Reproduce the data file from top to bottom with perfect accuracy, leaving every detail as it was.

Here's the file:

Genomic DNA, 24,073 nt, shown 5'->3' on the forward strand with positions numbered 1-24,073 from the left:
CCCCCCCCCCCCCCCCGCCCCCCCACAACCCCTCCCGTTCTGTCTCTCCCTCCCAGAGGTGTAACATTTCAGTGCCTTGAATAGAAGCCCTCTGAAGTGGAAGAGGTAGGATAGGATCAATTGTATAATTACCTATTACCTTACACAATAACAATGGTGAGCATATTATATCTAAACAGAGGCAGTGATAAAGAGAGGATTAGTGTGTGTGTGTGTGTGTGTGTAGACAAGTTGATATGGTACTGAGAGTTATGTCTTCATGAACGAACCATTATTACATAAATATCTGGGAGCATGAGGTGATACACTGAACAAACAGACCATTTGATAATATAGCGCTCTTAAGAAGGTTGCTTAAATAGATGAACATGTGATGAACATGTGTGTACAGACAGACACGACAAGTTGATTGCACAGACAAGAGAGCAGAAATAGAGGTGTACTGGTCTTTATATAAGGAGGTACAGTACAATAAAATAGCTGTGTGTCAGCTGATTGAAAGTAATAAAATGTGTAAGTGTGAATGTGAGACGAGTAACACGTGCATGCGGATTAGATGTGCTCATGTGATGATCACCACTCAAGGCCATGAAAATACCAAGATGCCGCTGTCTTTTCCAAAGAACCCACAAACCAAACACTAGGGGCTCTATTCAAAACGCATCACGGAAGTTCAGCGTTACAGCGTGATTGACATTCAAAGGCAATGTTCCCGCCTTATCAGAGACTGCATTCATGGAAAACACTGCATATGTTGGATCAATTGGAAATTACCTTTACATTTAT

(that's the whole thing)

Genomic DNA, 24,073 nt, shown 5'->3' on the forward strand with positions numbered 1-24,073 from the left:
CCCCCCCCCCCCCCCCGCCCCCCCACAACCCCTCCCGTTCTGTCTCTCCCTCCCAGAGGTGTAACATTTCAGTGCCTTGAATAGAAGCCCTCTGAAGTGGAAGAGGTAGGATAGGATCAATTGTATAATTACCTATTACCTTACACAATAACAATGGTGAGCATATTATATCTAAACAGAGGCAGTGATAAAGAGAGGATTAGTGTGTGTGTGTGTGTGTGTGTAGACAAGTTGATATGGTACTGAGAGTTATGTCTTCATGAACGAACCATTATTACATAAATATCTGGGAGCATGAGGTGATACACTGAACAAACAGACCATTTGATAATATAGCGCTCTTAAGAAGGTTGCTTAAATAGATGAACATGTGATGAACATGTGTGTACAGACAGACACGACAAGTTGATTGCACAGACAAGAGAGCAGAAATAGAGGTGTACTGGTCTTTATATAAGGAGGTACAGTACAATAAAATAGCTGTGTGTCAGCTGATTGAAAGTAATAAAATGTGTAAGTGTGAATGTGAGACGAGTAACACGTGCATGCGGATTAGATGTGCTCATGTGATGATCACCACTCAAGGCCATGAAAATACCAAGATGCCGCTGTCTTTTCCAAAGAACCCACAAACCAAACACTAGGGGCTCTATTCAAAACGCATCACGGAAGTTCAGCGTTACAGCGTGATTGACATTCAAAGGCAATGTTCCCGCCTTATCAGAGACTGCATTCATGGAAAACACTGCATATGTTGGATCAATTGGAAATTACCTTTACATTTAT